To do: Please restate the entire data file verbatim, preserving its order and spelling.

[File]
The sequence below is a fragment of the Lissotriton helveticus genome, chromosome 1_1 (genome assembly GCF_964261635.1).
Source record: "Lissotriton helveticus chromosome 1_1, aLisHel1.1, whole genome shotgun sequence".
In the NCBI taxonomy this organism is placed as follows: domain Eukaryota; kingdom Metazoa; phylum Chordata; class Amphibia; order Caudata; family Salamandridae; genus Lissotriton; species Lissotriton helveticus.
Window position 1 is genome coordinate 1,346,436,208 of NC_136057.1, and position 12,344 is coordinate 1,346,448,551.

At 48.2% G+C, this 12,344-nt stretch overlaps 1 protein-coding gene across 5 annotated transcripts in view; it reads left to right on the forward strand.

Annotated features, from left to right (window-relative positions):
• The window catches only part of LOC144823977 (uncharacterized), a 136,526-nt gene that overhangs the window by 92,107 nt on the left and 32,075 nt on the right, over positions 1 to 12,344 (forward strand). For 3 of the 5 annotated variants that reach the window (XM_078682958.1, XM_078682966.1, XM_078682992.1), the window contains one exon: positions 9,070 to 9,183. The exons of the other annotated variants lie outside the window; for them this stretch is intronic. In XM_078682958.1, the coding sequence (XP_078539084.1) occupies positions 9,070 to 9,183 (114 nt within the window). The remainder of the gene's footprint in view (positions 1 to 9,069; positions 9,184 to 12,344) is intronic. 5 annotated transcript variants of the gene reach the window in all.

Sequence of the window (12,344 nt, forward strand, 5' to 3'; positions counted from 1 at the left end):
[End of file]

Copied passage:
The sequence below is a fragment of the Lissotriton helveticus genome, chromosome 1_1 (genome assembly GCF_964261635.1).
Source record: "Lissotriton helveticus chromosome 1_1, aLisHel1.1, whole genome shotgun sequence".
In the NCBI taxonomy this organism is placed as follows: domain Eukaryota; kingdom Metazoa; phylum Chordata; class Amphibia; order Caudata; family Salamandridae; genus Lissotriton; species Lissotriton helveticus.
Window position 1 is genome coordinate 1,346,436,208 of NC_136057.1, and position 12,344 is coordinate 1,346,448,551.

At 48.2% G+C, this 12,344-nt stretch overlaps 1 protein-coding gene across 5 annotated transcripts in view; it reads left to right on the forward strand.

Annotated features, from left to right (window-relative positions):
• The window catches only part of LOC144823977 (uncharacterized), a 136,526-nt gene that overhangs the window by 92,107 nt on the left and 32,075 nt on the right, over positions 1 to 12,344 (forward strand). For 3 of the 5 annotated variants that reach the window (XM_078682958.1, XM_078682966.1, XM_078682992.1), the window contains one exon: positions 9,070 to 9,183. The exons of the other annotated variants lie outside the window; for them this stretch is intronic. In XM_078682958.1, the coding sequence (XP_078539084.1) occupies positions 9,070 to 9,183 (114 nt within the window). The remainder of the gene's footprint in view (positions 1 to 9,069; positions 9,184 to 12,344) is intronic. 5 annotated transcript variants of the gene reach the window in all.

Sequence of the window (12,344 nt, forward strand, 5' to 3'; positions counted from 1 at the left end):